But there was something more important about to happen anyway, which was Berryz Kobo performing live IN AMERICA for the second time in my life. As the girls took the stage, I’m just like AAAHHHHH COME TO ME PRETTY LADIES, and there they came!
I think that, even more so than the Seattle show, the New Jersey concert was a love letter to all Berryz fans over the years. While they didn’t go as far back as 1st album material, I was surprised by the range of songs that came from earlier releases. Just like in Seattle, they started out with the Extended Version of “Rival” (and I had to embarrassedly fake the lyrics for the crowd-singalong part), but after that it took an entirely different path. I was of course absolutely thrilled that we got “Koi no Jubaku” this time, because I had voted that one for the fan-picked song, and I pretty much tore my throat out doing the “L-O-V-E LOVELY RISAKO” etc. parts. The REAL winner of the fan-picked song choice (near the end of the concert), however, was “Jiriri Kiteru,” which I also consider a fantastic choice because omg Chopin’s Revolutionary Etude in the intro, and then the parts of the dance where the girls grab each other. (I HAD FORGOTTEN ABOUT THAT until they actually did it, lol.)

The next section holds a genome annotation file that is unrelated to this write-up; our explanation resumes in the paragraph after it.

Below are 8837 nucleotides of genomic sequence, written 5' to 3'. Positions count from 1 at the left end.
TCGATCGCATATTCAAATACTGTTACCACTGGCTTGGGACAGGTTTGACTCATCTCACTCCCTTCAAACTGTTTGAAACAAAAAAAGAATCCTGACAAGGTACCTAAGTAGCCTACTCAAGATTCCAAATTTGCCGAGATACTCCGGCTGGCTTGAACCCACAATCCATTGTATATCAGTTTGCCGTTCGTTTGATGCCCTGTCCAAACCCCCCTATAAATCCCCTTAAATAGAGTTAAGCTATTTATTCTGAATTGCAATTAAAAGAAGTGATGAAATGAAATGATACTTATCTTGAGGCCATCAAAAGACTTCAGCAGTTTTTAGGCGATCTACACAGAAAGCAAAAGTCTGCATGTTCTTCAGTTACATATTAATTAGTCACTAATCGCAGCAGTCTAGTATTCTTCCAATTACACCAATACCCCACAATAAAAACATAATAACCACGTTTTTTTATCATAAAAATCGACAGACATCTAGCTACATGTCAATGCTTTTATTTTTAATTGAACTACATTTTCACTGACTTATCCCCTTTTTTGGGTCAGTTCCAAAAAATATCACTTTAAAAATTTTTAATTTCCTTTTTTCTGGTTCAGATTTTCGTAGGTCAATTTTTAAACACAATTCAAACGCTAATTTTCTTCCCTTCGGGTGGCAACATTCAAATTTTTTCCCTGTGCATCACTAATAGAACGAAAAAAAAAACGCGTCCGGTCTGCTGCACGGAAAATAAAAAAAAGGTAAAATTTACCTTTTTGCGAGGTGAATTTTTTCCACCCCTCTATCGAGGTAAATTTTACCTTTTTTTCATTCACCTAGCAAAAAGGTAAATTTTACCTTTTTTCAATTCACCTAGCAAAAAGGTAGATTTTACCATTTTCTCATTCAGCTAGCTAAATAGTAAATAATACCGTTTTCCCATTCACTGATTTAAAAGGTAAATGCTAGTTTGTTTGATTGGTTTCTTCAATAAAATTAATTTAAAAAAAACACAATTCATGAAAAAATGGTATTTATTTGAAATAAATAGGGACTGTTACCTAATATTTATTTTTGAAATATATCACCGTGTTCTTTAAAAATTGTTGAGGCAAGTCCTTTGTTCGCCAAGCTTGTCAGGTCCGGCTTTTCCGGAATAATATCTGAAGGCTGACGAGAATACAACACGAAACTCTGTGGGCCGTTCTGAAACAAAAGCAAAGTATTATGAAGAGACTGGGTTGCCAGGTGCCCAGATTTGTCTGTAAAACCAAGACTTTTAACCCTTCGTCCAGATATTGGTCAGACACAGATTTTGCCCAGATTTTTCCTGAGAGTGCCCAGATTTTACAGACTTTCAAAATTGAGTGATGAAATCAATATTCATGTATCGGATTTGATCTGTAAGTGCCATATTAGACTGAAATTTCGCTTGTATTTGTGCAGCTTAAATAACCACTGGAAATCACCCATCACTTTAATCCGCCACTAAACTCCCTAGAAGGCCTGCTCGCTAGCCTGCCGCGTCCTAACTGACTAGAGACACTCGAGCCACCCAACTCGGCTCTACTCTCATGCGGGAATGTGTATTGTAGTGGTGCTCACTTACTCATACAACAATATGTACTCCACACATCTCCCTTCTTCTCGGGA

And somewhere in between that I was being constantly surprised at which songs they had picked out from over the years—there was “Dakishimete Dakishimete,” in all its bass-pounding dance-club glory (and Captain kicking ass and taking names on the dance break), and the Suki Suki song (I forget the full title) that opens the 4th album (because as we ALL know 4th album is the godliest Berryz album), and I’ll even allow “Very Beauty” because their voices have finally grown into it as opposed to the thinness of the original recording. There was the unexpectedly pleasant B-side surprise of “Yuujou Junjou Seishun,” and a tiny percentage of the crowd trying to fill in °C-ute’s parts when “Because Happiness” came on, and I did not realize “Yo no Naka Barairo” had such a cute dance (because I don’t watch concert recordings, only PVs), and aaaaahhhhhh freaking out because “Otakebi Boy Wao!” made the playlist and I always freak out when it gets to SU-PAAAAAHKU BOY. Oh and “Special Generation,” of course, I think Special Generation speaks for itself.